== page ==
Fortunately, these days, that doesn't mean you have to sacrifice style, as designers have worked their magic and ensured that even sink-into-cosy seats can be seen as chic, rather than just plain saggy. As velvet's one of this season's most popular fabrics, chairs upholstered in this soft, sensual fabric would be a fashionable choice. Two favourites are Nick Munro's sturdy looking Collection chair, pounds 795, (below), covered in an ivy green velvet, called Canterbury Willow, and Graham & Green's Dream Button back chair, pounds 1,195, which is upholstered in Midnight blue velvet.
If the budget's tight, go for the Snowdrop armchair, pounds 530 from Sofa.com, upholstered in brushed linen cotton. It comes in a variety of colours but raspberry would suit this season's shades. BEST BUY: A handsome Spitalfield armchair, pounds 695 - another star from Graham & Green - is upholstered in linen.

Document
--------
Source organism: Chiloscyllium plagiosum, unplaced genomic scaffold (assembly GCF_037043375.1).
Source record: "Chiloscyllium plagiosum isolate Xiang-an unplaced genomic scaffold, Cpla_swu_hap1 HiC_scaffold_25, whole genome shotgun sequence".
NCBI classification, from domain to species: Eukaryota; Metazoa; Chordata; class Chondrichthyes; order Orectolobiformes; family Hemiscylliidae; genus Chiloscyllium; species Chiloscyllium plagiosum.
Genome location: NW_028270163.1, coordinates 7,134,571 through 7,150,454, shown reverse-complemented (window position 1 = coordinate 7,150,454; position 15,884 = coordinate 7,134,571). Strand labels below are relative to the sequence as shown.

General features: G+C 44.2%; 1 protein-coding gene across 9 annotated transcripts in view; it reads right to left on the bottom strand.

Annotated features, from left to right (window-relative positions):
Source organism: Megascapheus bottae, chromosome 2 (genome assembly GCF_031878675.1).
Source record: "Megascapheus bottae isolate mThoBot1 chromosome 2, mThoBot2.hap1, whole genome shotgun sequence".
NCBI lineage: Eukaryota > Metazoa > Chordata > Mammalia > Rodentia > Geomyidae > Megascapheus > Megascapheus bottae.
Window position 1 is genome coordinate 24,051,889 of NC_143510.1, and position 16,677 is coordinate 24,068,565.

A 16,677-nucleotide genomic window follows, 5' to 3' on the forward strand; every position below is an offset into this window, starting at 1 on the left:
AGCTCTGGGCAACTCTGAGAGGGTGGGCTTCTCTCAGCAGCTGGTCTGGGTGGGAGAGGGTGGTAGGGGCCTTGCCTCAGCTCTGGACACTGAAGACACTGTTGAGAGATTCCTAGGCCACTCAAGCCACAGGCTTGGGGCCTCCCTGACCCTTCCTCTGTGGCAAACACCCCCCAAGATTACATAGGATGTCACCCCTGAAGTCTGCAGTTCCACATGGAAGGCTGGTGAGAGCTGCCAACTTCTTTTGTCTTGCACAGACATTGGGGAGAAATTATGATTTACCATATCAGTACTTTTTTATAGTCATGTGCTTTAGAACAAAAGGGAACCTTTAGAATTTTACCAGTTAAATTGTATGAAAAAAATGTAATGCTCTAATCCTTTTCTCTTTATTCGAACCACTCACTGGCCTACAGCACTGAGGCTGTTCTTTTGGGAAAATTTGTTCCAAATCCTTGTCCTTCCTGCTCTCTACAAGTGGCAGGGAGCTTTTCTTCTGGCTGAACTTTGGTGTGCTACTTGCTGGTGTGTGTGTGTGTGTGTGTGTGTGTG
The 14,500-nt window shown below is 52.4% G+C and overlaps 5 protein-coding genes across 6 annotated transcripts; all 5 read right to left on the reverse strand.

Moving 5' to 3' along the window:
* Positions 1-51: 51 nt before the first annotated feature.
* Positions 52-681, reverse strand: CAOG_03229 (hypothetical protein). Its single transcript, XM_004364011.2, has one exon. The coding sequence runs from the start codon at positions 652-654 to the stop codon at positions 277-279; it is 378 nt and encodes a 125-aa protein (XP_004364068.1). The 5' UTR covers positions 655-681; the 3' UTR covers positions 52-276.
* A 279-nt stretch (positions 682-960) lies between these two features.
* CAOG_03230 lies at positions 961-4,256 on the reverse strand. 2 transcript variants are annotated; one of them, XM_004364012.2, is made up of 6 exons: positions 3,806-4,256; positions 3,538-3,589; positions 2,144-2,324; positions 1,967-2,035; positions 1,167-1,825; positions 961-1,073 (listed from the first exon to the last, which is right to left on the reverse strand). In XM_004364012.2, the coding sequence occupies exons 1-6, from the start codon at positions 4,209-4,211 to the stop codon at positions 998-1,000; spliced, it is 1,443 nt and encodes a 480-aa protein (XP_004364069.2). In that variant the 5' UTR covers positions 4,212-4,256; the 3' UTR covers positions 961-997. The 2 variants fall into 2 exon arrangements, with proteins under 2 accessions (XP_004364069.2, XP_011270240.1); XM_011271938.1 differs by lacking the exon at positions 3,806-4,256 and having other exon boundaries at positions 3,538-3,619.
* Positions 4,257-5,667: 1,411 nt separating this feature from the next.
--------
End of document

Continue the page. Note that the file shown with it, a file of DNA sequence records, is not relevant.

Seating sources LAURA ASHLEY: 0871 230 2301/ www.lauraashley.com B&B Italia: 020 7591 8111/ www.london.bebitalia.com Digetex: 0161 873 8891/ www.digetex.com Dwell: 0845 675 9090/ www.dwell.co.uk Furniture Village: 0800 7833833/ www.furniturevillage.co.uk Graham & Green: 0845 130 6622/ www.grahamandgreen.co.uk Habitat: 0870 411 5501/ www.habitat.net John Lewis: 0845 6049 049/ www.johnlewis.com OccaHome: 0844 879 4258/ www.occa-home.co.uk Sofa.com: 0845 400 2222/ www.sofa.com
Chaise Longue by Le Corbusier, above; and, left, a Mona Lisa chair from Digitex
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|Publication:||Daily Post (Liverpool, England)|
|Date:||Oct 15, 2009|